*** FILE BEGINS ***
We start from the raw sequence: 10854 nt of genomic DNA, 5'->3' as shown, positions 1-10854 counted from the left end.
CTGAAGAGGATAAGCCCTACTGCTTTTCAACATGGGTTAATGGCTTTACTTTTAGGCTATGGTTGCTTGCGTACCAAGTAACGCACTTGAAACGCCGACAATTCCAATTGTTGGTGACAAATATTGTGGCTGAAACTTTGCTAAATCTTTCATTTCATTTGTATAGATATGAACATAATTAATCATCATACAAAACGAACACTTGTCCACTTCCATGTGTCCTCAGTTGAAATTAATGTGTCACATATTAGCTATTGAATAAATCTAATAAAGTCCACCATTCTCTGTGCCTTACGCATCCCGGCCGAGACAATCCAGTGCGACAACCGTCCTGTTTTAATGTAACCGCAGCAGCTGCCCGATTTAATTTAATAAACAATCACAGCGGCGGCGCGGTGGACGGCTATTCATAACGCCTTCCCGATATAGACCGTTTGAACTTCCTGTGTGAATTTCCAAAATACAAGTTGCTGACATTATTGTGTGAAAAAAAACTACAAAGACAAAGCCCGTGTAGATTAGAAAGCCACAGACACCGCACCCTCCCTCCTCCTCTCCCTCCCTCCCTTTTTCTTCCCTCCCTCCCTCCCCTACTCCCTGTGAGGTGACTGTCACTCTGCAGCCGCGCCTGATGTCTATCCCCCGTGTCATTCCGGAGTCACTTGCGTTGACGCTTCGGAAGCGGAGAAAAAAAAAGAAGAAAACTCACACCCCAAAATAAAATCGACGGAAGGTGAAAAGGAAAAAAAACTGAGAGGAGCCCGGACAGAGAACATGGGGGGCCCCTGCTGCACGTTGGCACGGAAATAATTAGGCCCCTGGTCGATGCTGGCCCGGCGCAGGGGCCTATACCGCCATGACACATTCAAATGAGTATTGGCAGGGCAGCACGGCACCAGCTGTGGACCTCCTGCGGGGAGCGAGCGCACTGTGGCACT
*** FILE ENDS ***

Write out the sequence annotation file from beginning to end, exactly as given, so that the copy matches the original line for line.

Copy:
We start from the raw sequence: 10854 nt of genomic DNA, 5'->3' as shown, positions 1-10854 counted from the left end.
CTGAAGAGGATAAGCCCTACTGCTTTTCAACATGGGTTAATGGCTTTACTTTTAGGCTATGGTTGCTTGCGTACCAAGTAACGCACTTGAAACGCCGACAATTCCAATTGTTGGTGACAAATATTGTGGCTGAAACTTTGCTAAATCTTTCATTTCATTTGTATAGATATGAACATAATTAATCATCATACAAAACGAACACTTGTCCACTTCCATGTGTCCTCAGTTGAAATTAATGTGTCACATATTAGCTATTGAATAAATCTAATAAAGTCCACCATTCTCTGTGCCTTACGCATCCCGGCCGAGACAATCCAGTGCGACAACCGTCCTGTTTTAATGTAACCGCAGCAGCTGCCCGATTTAATTTAATAAACAATCACAGCGGCGGCGCGGTGGACGGCTATTCATAACGCCTTCCCGATATAGACCGTTTGAACTTCCTGTGTGAATTTCCAAAATACAAGTTGCTGACATTATTGTGTGAAAAAAAACTACAAAGACAAAGCCCGTGTAGATTAGAAAGCCACAGACACCGCACCCTCCCTCCTCCTCTCCCTCCCTCCCTTTTTCTTCCCTCCCTCCCTCCCCTACTCCCTGTGAGGTGACTGTCACTCTGCAGCCGCGCCTGATGTCTATCCCCCGTGTCATTCCGGAGTCACTTGCGTTGACGCTTCGGAAGCGGAGAAAAAAAAAGAAGAAAACTCACACCCCAAAATAAAATCGACGGAAGGTGAAAAGGAAAAAAAACTGAGAGGAGCCCGGACAGAGAACATGGGGGGCCCCTGCTGCACGTTGGCACGGAAATAATTAGGCCCCTGGTCGATGCTGGCCCGGCGCAGGGGCCTATACCGCCATGACACATTCAAATGAGTATTGGCAGGGCAGCACGGCACCAGCTGTGGACCTCCTGCGGGGAGCGAGCGCACTGTGGCACT